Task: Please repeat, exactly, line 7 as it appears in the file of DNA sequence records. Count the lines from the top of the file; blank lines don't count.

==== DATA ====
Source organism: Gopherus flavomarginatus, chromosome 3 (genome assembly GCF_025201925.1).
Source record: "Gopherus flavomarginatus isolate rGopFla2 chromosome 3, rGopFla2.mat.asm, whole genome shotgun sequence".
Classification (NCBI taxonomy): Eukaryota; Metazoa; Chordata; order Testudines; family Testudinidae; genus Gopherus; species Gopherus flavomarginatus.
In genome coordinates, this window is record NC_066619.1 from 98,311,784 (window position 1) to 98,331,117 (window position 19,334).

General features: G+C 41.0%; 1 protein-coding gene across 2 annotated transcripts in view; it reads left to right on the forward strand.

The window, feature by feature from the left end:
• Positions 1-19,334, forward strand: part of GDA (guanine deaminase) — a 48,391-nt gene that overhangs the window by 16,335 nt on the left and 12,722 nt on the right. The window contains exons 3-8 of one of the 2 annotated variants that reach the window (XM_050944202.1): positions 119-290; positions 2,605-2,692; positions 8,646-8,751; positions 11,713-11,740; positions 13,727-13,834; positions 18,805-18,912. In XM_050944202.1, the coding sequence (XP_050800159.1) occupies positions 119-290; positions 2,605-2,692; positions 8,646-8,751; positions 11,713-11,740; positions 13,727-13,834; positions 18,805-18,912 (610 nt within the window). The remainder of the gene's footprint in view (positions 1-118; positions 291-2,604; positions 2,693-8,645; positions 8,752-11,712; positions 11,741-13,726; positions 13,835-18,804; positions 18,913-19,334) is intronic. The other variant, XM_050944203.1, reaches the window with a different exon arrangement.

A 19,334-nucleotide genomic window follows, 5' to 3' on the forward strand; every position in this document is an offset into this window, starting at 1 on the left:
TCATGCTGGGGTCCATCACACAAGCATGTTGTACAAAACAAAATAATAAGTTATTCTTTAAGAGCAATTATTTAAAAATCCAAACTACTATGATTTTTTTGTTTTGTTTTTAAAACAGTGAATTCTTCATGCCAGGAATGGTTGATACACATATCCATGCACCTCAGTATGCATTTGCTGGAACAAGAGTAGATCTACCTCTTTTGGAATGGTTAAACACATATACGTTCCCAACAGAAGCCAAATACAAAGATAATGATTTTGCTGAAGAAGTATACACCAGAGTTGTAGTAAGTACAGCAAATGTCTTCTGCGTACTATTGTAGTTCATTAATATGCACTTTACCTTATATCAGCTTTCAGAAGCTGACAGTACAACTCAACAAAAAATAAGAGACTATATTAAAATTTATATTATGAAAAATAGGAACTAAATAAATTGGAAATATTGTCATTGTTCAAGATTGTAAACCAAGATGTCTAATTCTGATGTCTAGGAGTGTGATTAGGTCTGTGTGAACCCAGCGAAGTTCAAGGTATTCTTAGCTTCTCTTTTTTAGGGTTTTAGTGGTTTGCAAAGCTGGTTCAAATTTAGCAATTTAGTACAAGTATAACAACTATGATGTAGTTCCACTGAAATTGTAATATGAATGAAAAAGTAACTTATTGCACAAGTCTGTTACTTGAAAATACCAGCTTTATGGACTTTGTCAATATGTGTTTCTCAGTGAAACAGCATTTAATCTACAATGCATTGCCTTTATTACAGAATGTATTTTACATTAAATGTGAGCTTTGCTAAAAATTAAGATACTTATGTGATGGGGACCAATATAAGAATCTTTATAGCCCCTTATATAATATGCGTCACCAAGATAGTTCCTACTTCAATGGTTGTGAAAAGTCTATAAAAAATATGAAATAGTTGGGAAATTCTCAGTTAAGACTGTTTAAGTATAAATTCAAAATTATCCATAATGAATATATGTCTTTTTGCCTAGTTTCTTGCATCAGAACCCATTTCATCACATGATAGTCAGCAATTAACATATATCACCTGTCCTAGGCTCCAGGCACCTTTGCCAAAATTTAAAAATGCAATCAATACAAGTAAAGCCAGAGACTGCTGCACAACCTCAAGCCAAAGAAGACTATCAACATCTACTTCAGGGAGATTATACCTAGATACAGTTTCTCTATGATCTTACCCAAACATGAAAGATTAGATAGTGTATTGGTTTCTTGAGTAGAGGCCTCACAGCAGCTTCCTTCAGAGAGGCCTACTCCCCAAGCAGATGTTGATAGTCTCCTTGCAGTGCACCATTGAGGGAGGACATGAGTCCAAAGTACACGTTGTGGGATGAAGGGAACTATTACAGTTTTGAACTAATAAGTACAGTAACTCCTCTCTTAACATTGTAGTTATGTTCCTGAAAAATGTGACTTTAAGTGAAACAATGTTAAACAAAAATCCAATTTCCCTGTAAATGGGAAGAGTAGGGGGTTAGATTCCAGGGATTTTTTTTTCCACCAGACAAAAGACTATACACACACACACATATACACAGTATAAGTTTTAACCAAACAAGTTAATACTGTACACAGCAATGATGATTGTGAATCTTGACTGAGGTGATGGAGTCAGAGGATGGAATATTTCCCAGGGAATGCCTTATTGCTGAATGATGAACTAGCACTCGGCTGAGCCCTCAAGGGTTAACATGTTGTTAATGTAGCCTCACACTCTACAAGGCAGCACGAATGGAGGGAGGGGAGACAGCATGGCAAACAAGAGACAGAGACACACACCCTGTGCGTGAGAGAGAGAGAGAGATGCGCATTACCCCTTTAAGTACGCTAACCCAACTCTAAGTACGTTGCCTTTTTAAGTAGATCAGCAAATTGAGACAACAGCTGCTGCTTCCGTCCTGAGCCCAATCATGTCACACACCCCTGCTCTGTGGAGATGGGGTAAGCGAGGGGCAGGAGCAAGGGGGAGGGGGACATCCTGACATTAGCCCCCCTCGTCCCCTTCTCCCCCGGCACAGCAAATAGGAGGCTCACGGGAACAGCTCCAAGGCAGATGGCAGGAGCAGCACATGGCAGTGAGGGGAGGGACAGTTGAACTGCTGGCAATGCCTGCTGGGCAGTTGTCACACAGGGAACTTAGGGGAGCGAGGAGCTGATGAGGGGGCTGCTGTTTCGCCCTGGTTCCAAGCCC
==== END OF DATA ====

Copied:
• Positions 1-19,334, forward strand: part of GDA (guanine deaminase) — a 48,391-nt gene that overhangs the window by 16,335 nt on the left and 12,722 nt on the right. The window contains exons 3-8 of one of the 2 annotated variants that reach the window (XM_050944202.1): positions 119-290; positions 2,605-2,692; positions 8,646-8,751; positions 11,713-11,740; positions 13,727-13,834; positions 18,805-18,912. In XM_050944202.1, the coding sequence (XP_050800159.1) occupies positions 119-290; positions 2,605-2,692; positions 8,646-8,751; positions 11,713-11,740; positions 13,727-13,834; positions 18,805-18,912 (610 nt within the window). The remainder of the gene's footprint in view (positions 1-118; positions 291-2,604; positions 2,693-8,645; positions 8,752-11,712; positions 11,741-13,726; positions 13,835-18,804; positions 18,913-19,334) is intronic. The other variant, XM_050944203.1, reaches the window with a different exon arrangement.